Even in this time of heightened cybersecurity awareness and training initiatives, phishing continues to be a huge problem. More than half of surveyed companies reported that their OT environment experienced either a phishing or malware attack in the last 12 months. Beyond e-mail, which continues to be the primary attack vector across the entire IT/OT network, security leaders also cite careless insider breaches as the root cause for OT security breaches in almost one-quarter of manufacturing environments in the past year. This specific threat topped bad actor insider breaches, which affected only 19% of manufacturers in the survey.
Additional problems have also surfaced on the IoT front: almost one-quarter of manufacturing companies have experienced mobile security breaches in the past year and one-third have dealt with spyware. None of these attack methods are new players on the general security battleground, but many, especially phishing and malware, are not only getting more sophisticated by the day, but they are new to previously air-gapped OT environments.
When mitigating OT security risks, manufacturers face challenges related to the expanding attack surface as well as an expanding range of repurposed historical and more advanced persistent cyber threats. Despite these challenges, hope is not entirely lost for managing the threat posed by these vulnerabilities. As the manufacturing industry makes its collective shift toward IT/OT convergence, organizations should reassess their cyber programs, ensuring that security evolves alongside other initiatives as part of a single, integrated, security-driven strategy.
As it stands now, the industry as a whole seems to understand the need to be proactive and build resiliency to manage OT security. According to the survey, more than 80% are enacting measures to mitigate risk in the following areas:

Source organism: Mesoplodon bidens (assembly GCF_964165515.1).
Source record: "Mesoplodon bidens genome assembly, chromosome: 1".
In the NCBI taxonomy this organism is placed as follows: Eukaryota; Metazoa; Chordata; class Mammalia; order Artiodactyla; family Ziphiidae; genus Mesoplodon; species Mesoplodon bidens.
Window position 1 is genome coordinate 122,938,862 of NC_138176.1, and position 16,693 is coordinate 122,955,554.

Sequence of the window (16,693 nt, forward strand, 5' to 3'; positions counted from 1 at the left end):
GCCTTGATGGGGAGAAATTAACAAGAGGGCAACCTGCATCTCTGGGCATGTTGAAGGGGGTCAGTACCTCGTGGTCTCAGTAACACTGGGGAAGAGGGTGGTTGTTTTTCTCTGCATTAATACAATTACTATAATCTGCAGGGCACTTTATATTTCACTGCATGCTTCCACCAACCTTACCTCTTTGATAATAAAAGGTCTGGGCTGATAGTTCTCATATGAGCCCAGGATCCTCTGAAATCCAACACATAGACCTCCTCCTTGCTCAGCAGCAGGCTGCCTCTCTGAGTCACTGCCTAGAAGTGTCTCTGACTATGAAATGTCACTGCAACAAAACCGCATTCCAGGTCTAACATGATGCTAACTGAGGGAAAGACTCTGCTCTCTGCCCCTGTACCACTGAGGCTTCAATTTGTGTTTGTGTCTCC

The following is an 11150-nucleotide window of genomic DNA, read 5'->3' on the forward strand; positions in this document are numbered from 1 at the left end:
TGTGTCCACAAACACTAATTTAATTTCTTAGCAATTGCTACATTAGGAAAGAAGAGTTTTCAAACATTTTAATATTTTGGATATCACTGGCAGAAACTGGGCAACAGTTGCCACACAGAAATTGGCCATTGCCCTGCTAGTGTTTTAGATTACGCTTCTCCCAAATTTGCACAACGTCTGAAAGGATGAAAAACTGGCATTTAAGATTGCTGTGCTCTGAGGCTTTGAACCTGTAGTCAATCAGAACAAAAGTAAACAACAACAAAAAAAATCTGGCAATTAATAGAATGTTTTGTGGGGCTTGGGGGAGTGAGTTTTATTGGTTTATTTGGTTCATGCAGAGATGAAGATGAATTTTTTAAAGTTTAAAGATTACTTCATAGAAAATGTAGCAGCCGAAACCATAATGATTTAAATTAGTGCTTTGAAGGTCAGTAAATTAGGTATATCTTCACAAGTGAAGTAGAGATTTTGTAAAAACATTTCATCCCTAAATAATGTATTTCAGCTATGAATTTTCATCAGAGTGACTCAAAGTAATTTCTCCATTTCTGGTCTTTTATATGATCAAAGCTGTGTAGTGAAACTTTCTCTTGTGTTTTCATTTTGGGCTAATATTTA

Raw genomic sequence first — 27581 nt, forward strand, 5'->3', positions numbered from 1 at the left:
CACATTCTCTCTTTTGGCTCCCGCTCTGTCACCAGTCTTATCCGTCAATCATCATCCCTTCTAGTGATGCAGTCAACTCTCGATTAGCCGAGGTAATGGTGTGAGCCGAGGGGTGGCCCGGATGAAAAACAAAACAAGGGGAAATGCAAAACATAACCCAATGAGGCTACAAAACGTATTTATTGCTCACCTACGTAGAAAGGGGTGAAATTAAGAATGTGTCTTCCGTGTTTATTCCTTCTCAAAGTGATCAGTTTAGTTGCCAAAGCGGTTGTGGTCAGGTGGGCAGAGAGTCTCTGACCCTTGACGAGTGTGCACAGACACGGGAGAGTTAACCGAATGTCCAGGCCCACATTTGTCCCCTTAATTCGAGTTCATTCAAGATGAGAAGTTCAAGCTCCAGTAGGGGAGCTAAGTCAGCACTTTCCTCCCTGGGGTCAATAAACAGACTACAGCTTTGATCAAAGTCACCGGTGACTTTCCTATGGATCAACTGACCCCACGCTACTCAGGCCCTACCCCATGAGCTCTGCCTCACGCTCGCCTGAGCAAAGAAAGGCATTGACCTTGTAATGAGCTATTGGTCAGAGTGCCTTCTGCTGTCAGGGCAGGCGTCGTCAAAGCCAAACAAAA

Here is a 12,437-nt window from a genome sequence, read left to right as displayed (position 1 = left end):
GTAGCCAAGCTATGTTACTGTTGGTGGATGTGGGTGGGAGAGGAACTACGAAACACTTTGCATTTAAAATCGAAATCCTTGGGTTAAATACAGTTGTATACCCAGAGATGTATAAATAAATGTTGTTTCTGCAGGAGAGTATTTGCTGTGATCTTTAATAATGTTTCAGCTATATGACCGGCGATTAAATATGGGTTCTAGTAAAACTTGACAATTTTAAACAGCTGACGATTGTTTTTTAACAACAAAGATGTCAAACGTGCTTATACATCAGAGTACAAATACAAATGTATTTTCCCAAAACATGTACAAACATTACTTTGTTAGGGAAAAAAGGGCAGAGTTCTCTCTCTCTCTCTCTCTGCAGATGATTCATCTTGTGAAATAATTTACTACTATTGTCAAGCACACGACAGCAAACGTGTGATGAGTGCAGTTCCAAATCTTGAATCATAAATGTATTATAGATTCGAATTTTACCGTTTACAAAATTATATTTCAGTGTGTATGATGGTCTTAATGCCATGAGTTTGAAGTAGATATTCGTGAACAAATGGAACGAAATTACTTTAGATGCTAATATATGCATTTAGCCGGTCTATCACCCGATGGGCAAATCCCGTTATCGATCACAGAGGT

Additionally, almost three-quarters of those surveyed have performed a cyber risk audit or assessment of their OT security in the past year.
While resilience is an essential function for both new and existing OT infrastructure, a primary challenge in building it centers on the question of ownership. With changing roles, cross-functional teams, and increased collaboration comes complex reporting relationships and unclear ownership. Departments, teams, and individuals who were formerly siloed in the days before Industry 4.0 must now learn to speak the same language, in spite of the fact that they often have competing objectives. CISOs, CTOs, IT Architects, CIOs, Plant Managers, Network Analysts, and others must come together and not only find common parlance across issues such as confidentiality (the top priority for IT) and availability (the top priority for OT, along with the physical security of plant employees), but also find ways to work together to strengthen their corporate security posture to realize a more resilient future.
To get the most out of today’s expanding digital business model and to create value in the age of Industry 4.0, manufacturers have to address the critical issue of OT security. They should start by thinking about structuring their digital environment from a security perspective – a security-first approach – by promoting a culture of collaboration. Finally, creating an ideal environment for OT security – one of greater visibility, control, and continuous monitoring – will help manufacturers secure their new, converged IT and OT networks.